3 fun visuals for showing people - Show and Tell Tuesday part 3

Yay! It's Show and Tell Tuesday again and I am delighted to share more fun visuals for you to know and use. This week's visuals are for showing people. People are so important, especially if your work is mission-driven. 

PERT chart

We all know what an organizational chart is, so that seemed too obvious to mention here. Instead I want to show you how you can take a Gantt chart to the next level with a PERT chart. 

PERT stands for Program Evaluation and Review Technique and the chart is a flowchart for project management that helps simplify planning for complex projects in which multiple people depend on one another to accomplish various tasks. Creating one is often a collaborative exercise in itself, with different people or teams chiming in about what needs to happen when to support completion. 

Just for fun I decided to create an example that describes state legislation as a project (inspiration and information came from a graphic mentioned in this earlier blog). Note that usually start and end dates are noted as well (much harder to do in this instance).

Discussion map

I first heard about this visual in Dan Pink's must-read book To Sell Is Human. He suggests using a discussion map to chart the interpersonal dynamics of meetings in order to better understand the people in it.

Before the meeting, draw a diagram of where each person in the meeting is sitting. When the meeting begins, add an "X" next the name of the person every time they speak. If someone directs their comments to someone else, draw an arrow from speaker to recipient. The resulting visual should reveal who's the most engaged, who's the least engaged, etc.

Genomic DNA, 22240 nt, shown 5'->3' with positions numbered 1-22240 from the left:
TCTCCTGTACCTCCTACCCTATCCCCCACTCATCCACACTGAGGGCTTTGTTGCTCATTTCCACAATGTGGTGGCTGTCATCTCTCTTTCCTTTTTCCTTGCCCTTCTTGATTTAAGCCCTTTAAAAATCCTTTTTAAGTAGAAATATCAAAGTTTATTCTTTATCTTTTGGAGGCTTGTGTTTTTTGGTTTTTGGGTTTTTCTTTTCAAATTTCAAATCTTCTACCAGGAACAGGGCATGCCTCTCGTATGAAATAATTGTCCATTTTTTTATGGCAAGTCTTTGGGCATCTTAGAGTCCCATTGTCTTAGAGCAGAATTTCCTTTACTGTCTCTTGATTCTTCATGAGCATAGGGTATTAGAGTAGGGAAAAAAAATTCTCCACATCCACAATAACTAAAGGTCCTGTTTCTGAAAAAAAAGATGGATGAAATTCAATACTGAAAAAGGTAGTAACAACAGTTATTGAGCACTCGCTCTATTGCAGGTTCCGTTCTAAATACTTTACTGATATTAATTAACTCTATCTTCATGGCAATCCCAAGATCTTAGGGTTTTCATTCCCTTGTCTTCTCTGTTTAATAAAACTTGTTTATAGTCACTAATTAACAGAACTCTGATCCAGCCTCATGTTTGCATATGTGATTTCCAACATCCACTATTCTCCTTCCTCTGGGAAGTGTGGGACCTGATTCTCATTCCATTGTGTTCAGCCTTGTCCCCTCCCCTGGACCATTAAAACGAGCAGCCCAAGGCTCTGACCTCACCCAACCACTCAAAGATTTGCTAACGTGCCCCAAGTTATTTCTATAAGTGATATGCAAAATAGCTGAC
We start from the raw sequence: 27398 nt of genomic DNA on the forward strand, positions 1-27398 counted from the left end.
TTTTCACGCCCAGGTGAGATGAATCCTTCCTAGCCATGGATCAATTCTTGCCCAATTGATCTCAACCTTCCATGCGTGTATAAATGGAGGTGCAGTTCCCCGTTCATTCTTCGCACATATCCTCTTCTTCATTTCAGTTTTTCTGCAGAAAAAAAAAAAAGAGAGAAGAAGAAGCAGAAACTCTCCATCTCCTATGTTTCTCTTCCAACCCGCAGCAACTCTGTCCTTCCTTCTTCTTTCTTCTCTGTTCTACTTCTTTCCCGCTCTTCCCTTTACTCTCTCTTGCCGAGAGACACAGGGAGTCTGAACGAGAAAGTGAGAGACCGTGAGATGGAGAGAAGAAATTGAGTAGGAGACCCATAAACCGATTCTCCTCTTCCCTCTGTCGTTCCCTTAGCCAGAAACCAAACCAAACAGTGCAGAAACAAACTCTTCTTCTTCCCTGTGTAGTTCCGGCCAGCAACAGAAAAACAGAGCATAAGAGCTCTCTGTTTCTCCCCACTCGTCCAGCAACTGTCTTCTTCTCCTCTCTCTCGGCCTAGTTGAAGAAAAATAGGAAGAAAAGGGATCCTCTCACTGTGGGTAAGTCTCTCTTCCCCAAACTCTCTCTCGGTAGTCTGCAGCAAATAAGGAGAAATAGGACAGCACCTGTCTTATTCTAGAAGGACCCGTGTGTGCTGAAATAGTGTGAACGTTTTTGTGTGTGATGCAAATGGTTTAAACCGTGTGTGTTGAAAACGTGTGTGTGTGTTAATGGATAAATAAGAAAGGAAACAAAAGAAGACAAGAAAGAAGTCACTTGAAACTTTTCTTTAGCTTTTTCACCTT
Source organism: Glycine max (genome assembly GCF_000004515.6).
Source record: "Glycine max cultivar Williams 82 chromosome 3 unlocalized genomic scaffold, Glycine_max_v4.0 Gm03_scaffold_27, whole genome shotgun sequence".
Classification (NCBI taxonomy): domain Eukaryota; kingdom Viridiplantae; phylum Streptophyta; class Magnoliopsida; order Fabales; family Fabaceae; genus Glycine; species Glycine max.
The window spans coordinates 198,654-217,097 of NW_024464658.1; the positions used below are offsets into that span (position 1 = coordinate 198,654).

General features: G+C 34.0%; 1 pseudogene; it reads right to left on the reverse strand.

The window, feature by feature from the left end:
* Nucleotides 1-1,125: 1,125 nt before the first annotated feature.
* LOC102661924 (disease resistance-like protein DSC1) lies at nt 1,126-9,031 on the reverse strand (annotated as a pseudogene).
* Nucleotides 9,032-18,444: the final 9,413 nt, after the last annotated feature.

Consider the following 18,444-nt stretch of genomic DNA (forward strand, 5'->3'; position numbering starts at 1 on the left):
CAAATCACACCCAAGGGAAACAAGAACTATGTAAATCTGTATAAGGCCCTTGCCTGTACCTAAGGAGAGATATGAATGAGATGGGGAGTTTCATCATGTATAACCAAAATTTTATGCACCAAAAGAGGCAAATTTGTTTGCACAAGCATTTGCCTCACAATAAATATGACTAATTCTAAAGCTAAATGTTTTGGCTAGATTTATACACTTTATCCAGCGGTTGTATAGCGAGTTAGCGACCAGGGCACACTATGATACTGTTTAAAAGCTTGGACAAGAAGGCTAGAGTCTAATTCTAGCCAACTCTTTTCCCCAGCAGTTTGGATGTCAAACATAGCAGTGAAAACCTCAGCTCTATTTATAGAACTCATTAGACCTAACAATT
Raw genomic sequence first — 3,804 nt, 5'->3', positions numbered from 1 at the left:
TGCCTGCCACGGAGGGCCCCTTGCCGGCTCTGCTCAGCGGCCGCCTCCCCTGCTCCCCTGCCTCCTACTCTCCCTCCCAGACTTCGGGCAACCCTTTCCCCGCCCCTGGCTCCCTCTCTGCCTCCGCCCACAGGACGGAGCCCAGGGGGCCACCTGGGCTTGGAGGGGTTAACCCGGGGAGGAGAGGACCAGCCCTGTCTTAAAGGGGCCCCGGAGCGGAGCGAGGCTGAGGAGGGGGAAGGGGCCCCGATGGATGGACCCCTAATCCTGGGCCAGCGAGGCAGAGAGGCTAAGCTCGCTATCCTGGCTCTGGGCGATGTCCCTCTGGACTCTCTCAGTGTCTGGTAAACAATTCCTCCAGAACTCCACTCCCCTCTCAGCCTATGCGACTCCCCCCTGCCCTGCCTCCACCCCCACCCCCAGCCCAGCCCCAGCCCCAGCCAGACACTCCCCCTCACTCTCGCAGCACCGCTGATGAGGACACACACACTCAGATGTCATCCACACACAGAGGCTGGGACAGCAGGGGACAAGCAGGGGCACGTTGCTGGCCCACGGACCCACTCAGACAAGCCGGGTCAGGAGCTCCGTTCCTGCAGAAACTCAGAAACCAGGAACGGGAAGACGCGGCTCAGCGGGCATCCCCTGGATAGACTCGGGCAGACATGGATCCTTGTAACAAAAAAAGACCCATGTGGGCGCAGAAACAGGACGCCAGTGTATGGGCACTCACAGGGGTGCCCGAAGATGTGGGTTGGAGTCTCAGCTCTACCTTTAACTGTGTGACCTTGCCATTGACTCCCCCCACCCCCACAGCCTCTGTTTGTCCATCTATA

I've created an example here based upon a panel discussion on government and corruption held in Charlottesville in March and viewable online via C-SPAN (dialogue with the audience begins at 39:00). If you want to see a video showing its creation, visit me on Instagram.

Social network map

This is quickly becoming a more popular type of a sociogram, or a graphic representation of social connections. These maps are fun to explore but they can also serve analytical purposes as they help measure the strength of connectivity, for example.

Below is a short video of me creating a hand-drawn one that shows the relationships between tenants/members of Converge Denver, a coworking community for multidisciplinary creatives that I am proud be a part of.

As an aside, one of my favorite creators of these types of maps is Mark Lombardi, an artist who pioneered diagrams about crime and conspiracy networks in the 1990s. Not only did he also draw them by hand, but interestingly he and I also happen to share the same birthday!

If you liked learning about these visuals please comment below and/or share this post with others.

For more in this series, see: